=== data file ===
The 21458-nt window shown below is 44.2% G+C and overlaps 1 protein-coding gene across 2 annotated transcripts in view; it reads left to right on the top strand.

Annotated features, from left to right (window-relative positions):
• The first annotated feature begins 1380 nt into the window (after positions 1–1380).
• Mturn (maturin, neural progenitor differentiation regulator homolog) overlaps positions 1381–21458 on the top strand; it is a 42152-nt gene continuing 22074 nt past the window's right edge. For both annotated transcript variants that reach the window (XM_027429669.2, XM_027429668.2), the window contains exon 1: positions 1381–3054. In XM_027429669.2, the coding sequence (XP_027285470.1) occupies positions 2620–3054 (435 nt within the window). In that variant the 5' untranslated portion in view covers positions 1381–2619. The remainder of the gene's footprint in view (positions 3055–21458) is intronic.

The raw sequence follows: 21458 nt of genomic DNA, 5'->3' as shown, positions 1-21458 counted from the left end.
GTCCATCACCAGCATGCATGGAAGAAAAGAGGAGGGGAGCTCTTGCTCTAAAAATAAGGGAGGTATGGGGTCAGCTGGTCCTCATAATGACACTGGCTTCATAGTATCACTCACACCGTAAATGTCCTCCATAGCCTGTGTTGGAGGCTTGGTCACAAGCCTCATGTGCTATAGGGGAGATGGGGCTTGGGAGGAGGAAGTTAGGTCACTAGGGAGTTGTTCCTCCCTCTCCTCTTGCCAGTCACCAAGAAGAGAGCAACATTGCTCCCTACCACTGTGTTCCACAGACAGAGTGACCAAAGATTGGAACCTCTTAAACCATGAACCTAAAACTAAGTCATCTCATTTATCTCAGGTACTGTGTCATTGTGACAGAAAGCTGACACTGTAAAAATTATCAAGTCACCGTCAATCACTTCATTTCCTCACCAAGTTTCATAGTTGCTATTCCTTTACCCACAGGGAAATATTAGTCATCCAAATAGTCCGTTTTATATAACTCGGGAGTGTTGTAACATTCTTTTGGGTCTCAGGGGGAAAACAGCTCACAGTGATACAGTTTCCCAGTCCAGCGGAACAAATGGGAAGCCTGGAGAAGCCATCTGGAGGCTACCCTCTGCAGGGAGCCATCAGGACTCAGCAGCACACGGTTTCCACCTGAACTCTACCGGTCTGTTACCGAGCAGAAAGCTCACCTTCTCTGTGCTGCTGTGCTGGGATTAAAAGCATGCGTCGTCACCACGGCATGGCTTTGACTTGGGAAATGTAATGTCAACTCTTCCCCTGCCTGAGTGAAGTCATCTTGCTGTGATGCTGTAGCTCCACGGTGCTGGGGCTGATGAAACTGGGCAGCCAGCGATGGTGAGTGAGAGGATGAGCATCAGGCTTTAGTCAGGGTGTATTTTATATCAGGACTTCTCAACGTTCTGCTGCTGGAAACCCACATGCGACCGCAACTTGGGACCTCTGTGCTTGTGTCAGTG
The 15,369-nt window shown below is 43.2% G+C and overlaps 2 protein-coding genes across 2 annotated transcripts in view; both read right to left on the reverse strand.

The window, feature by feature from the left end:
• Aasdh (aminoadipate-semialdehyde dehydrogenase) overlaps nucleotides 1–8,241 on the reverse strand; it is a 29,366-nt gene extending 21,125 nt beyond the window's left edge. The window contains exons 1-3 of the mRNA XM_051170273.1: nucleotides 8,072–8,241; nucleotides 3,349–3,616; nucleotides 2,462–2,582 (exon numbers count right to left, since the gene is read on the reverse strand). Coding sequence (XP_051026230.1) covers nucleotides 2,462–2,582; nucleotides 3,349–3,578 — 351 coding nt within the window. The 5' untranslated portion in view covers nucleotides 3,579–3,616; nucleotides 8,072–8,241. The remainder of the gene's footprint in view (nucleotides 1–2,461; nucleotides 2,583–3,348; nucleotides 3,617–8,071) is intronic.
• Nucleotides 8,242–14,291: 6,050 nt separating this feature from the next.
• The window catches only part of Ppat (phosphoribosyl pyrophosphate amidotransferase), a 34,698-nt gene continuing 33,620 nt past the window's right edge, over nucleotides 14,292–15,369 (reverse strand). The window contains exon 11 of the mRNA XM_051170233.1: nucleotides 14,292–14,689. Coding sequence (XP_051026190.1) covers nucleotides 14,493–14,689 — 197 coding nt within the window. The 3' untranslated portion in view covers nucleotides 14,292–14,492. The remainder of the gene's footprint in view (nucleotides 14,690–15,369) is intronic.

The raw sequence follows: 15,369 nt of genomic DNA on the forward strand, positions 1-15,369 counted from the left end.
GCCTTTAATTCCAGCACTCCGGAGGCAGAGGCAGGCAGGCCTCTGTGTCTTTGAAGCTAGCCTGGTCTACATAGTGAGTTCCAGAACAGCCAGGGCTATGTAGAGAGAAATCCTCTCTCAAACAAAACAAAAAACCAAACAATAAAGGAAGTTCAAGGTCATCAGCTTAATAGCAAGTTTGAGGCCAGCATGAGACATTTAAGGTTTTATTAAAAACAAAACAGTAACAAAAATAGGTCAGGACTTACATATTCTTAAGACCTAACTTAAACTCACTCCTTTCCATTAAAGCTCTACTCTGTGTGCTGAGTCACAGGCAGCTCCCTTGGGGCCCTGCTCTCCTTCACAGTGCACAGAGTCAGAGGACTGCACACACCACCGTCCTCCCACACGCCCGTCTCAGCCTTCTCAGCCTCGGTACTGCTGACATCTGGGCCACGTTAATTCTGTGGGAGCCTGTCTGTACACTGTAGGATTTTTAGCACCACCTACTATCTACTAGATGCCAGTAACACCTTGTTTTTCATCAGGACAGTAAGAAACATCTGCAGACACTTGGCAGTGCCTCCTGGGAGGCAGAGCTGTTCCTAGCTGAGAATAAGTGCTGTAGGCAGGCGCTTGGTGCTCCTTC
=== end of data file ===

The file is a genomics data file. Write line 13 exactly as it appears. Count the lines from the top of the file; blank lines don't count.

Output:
GCCTTTAATTCCAGCACTCCGGAGGCAGAGGCAGGCAGGCCTCTGTGTCTTTGAAGCTAGCCTGGTCTACATAGTGAGTTCCAGAACAGCCAGGGCTATGTAGAGAGAAATCCTCTCTCAAACAAAACAAAAAACCAAACAATAAAGGAAGTTCAAGGTCATCAGCTTAATAGCAAGTTTGAGGCCAGCATGAGACATTTAAGGTTTTATTAAAAACAAAACAGTAACAAAAATAGGTCAGGACTTACATATTCTTAAGACCTAACTTAAACTCACTCCTTTCCATTAAAGCTCTACTCTGTGTGCTGAGTCACAGGCAGCTCCCTTGGGGCCCTGCTCTCCTTCACAGTGCACAGAGTCAGAGGACTGCACACACCACCGTCCTCCCACACGCCCGTCTCAGCCTTCTCAGCCTCGGTACTGCTGACATCTGGGCCACGTTAATTCTGTGGGAGCCTGTCTGTACACTGTAGGATTTTTAGCACCACCTACTATCTACTAGATGCCAGTAACACCTTGTTTTTCATCAGGACAGTAAGAAACATCTGCAGACACTTGGCAGTGCCTCCTGGGAGGCAGAGCTGTTCCTAGCTGAGAATAAGTGCTGTAGGCAGGCGCTTGGTGCTCCTTC